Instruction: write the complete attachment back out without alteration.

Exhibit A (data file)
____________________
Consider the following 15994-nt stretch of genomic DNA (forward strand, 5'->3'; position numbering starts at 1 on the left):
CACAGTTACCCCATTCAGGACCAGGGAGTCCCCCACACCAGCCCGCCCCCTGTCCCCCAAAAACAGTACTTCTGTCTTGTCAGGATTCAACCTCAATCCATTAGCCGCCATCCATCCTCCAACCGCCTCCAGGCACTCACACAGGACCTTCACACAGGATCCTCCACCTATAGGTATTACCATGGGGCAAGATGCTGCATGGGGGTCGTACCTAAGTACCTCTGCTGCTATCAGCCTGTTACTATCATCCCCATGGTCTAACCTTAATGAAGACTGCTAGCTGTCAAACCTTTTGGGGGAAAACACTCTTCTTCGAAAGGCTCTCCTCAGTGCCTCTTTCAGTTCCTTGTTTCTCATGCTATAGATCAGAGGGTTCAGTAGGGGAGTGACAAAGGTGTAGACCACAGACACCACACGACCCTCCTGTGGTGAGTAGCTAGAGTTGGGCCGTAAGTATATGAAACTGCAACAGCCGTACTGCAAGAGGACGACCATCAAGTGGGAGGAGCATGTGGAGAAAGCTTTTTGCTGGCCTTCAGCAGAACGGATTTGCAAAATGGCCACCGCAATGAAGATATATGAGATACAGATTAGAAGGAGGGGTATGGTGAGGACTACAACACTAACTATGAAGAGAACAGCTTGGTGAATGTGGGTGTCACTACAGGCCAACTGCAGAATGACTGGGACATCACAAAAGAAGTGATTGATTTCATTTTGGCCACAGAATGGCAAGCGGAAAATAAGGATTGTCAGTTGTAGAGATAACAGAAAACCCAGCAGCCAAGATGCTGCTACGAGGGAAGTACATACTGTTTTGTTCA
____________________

Consider the following 15994-nt stretch of genomic DNA (forward strand, 5'->3'; position numbering starts at 1 on the left):
CACAGTTACCCCATTCAGGACCAGGGAGTCCCCCACACCAGCCCGCCCCCTGTCCCCCAAAAACAGTACTTCTGTCTTGTCAGGATTCAACCTCAATCCATTAGCCGCCATCCATCCTCCAACCGCCTCCAGGCACTCACACAGGACCTTCACACAGGATCCTCCACCTATAGGTATTACCATGGGGCAAGATGCTGCATGGGGGTCGTACCTAAGTACCTCTGCTGCTATCAGCCTGTTACTATCATCCCCATGGTCTAACCTTAATGAAGACTGCTAGCTGTCAAACCTTTTGGGGGAAAACACTCTTCTTCGAAAGGCTCTCCTCAGTGCCTCTTTCAGTTCCTTGTTTCTCATGCTATAGATCAGAGGGTTCAGTAGGGGAGTGACAAAGGTGTAGACCACAGACACCACACGACCCTCCTGTGGTGAGTAGCTAGAGTTGGGCCGTAAGTATATGAAACTGCAACAGCCGTACTGCAAGAGGACGACCATCAAGTGGGAGGAGCATGTGGAGAAAGCTTTTTGCTGGCCTTCAGCAGAACGGATTTGCAAAATGGCCACCGCAATGAAGATATATGAGATACAGATTAGAAGGAGGGGTATGGTGAGGACTACAACACTAACTATGAAGAGAACAGCTTGGTGAATGTGGGTGTCACTACAGGCCAACTGCAGAATGACTGGGACATCACAAAAGAAGTGATTGATTTCATTTTGGCCACAGAATGGCAAGCGGAAAATAAGGATTGTCAGTTGTAGAGATAACAGAAAACCCAGCAGCCAAGATGCTGCTACGAGGGAAGTACATACTGTTTTGTTCA